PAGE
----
These paleo honey nut bars make a delicious sweet treat that the whole family will love. They’re loaded with nutrition, provide a good source of protein for vegans and vegetarians and are a great way to incorporate a variety of nuts and seeds into the diets of children and teenagers. Scroll down to read more about the health benefits of the various ingredients.
- 2 cups nuts – I use 1 x cup raw/activated almonds, half a cup of raw cashews and half a cup of raw/activated walnuts but you can use whatever you have available or like best
- 3 tablespoons sesame seeds
- 4 tablespoons pumpkin seeds/pepitas
- Half a cup of unsweetened shredded coconut
- Quarter of a cup of honey/1 third of rice malt syrup if vegan (noting that honey tastes best in this recipe)
- 2 tablespoons coconut oil/butter plus a little extra for greasing (or other oil of your choice, noting that coconut oil or butter work best)
- 2 dates, finely chopped OR
- 12 dried sour cherries, cut into quarters OR
- 2 tablespoons chopped dried fruit of your choice OR
- 2 tablespoons cacao nibs
- Pre-heat the oven to 180 degrees Celsius or 350 degrees Fahrenheit
- Line an oven proof baking tin (i don’t have one at the moment so use a small lasagne dish) with greaseproof paper and grease the paper with a little coconut oil (or any other oil will work)
- Roughly chop the nuts or place in a food processor with the shredded coconut and blend for around 10 seconds, ensuring that the nuts retain a nice chunky consistency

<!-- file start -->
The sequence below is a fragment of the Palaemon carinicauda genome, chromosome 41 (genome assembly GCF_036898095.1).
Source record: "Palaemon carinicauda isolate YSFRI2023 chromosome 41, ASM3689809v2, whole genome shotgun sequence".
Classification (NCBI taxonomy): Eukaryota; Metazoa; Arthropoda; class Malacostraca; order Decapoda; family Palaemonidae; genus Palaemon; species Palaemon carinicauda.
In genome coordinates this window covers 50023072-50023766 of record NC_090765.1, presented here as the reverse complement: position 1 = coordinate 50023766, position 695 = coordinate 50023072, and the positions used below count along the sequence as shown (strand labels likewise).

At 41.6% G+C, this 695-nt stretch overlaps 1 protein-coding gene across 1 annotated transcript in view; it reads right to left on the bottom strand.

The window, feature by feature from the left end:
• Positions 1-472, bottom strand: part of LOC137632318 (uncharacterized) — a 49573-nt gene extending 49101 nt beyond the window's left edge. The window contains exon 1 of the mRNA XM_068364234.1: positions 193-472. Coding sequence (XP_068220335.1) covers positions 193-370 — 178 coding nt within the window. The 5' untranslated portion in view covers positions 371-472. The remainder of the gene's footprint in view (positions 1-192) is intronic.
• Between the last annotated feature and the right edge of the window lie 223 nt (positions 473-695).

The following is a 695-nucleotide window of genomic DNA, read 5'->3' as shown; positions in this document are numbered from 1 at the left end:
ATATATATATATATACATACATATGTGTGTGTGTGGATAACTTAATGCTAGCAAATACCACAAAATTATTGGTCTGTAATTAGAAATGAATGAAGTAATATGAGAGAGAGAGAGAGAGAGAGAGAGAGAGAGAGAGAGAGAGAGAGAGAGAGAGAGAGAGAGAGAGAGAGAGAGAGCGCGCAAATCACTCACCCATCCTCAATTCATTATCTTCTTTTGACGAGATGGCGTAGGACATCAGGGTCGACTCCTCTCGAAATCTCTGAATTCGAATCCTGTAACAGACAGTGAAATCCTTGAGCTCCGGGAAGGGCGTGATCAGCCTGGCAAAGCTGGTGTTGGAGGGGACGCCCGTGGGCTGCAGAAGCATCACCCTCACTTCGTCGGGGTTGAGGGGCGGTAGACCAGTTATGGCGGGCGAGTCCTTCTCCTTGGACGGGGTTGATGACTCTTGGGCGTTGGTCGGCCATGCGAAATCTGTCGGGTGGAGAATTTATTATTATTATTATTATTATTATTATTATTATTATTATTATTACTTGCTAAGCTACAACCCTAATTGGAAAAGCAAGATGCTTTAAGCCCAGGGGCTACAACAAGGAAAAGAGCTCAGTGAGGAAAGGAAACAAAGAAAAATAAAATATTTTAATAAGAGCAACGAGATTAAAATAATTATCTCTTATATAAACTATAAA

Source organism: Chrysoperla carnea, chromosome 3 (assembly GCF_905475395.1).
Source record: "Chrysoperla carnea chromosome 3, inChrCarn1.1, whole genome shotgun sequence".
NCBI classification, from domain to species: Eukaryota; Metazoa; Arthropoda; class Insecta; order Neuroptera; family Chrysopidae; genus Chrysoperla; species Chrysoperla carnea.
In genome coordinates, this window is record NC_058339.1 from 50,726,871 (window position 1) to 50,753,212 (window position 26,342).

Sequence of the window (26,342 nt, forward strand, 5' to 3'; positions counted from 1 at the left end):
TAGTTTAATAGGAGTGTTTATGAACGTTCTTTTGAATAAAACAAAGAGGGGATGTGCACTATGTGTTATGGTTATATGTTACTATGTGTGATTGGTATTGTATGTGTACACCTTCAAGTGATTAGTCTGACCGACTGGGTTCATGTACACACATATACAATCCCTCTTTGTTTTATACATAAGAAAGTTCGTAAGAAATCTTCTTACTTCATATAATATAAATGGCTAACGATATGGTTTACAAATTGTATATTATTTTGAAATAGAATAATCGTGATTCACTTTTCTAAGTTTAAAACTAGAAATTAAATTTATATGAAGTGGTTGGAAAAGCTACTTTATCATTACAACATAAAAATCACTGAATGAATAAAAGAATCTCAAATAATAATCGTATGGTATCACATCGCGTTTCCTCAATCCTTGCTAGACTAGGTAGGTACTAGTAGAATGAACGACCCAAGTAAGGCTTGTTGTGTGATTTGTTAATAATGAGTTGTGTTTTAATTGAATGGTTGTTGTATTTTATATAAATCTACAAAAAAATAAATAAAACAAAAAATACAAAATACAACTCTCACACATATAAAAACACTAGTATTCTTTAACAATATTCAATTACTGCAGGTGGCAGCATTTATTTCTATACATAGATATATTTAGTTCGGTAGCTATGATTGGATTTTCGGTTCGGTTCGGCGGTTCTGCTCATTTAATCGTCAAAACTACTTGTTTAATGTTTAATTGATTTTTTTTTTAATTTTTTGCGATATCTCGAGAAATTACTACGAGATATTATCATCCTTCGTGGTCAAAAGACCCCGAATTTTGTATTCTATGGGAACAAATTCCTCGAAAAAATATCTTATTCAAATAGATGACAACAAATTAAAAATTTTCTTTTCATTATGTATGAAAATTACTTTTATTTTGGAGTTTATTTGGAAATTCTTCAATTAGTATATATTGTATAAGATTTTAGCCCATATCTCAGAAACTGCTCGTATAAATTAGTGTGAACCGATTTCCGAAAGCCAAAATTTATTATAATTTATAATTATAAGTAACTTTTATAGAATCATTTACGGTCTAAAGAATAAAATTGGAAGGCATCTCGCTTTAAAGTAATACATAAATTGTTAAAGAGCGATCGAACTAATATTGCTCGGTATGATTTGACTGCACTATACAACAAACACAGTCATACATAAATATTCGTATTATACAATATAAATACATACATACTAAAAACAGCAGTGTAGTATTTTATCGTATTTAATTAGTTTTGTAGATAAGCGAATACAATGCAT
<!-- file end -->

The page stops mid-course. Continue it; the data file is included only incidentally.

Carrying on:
- Transfer to a bowl and add the sesame and pumpkin seeds plus the dried fruit/cacao nibs if including them
- Place the honey/rice malt syrup and coconut oil/butter (or other oil if you’re using something different) in a small saucepan and heat over a very low heat until mixed and runny
- Pour the sweet mixture over the nut and seed mixture and stir through well
- Transfer to the oven proof baking dish that you prepared earlier
- Bake for 15-20 minutes until golden brown
- Remove from the oven and allow to cool for at least 15 minutes
- Transfer to the fridge and allow to cool for at least half an hour before slicing
I make 18 small honey nut bars from this recipe but you could opt for a smaller number of larger bars
Almonds are a superfood in themselves. According to the World’s Healthiest Foods, regular consumption of almonds helps the body fight heart disease. They’re rich in monounsaturated fats which have been credited in numerous studies for helping reduce the risk of heart disease and have been linked to helping the body fight LDL (bad) cholesterol. Almonds are rich in vitamin E and antioxidants, particularly when consumed whole (with the brown coating in tact). They’re also a good source of magnesium and potassium.
Like almonds, walnuts are a good source of vitamin E and monounsaturated fats, however they are higher in Omega 3 essential fatty acids. A single serve (30g or a quarter cup) contains 113% of the recommended daily intake of Omega 3. Much research into walnuts has been around they’re positive effect on the body’s cardiovascular system – like almonds they’re also more nutritious when eaten with their skins in tact.
Sesame seeds and cashews are both excellent sources of copper, which the body uses to fight free radicals. Copper has been credited for reducing some of the pain and symptoms associated with rheumatoid arthritis.
Pumpkin seeds/pepitas are high in minerals, particularly manganese, phosphorous and copper and zinc.
While I try very hard to limit the amount of sugar in my diet, I use raw honey in this recipe as it adds a wonderful flavour and helps bind everything together. Honey has antibacterial, antifungal and antioxidant qualities, and the consumption of raw honey made locally is said to help those suffering from seasonal allergies, due to repeated exposure of local pollens.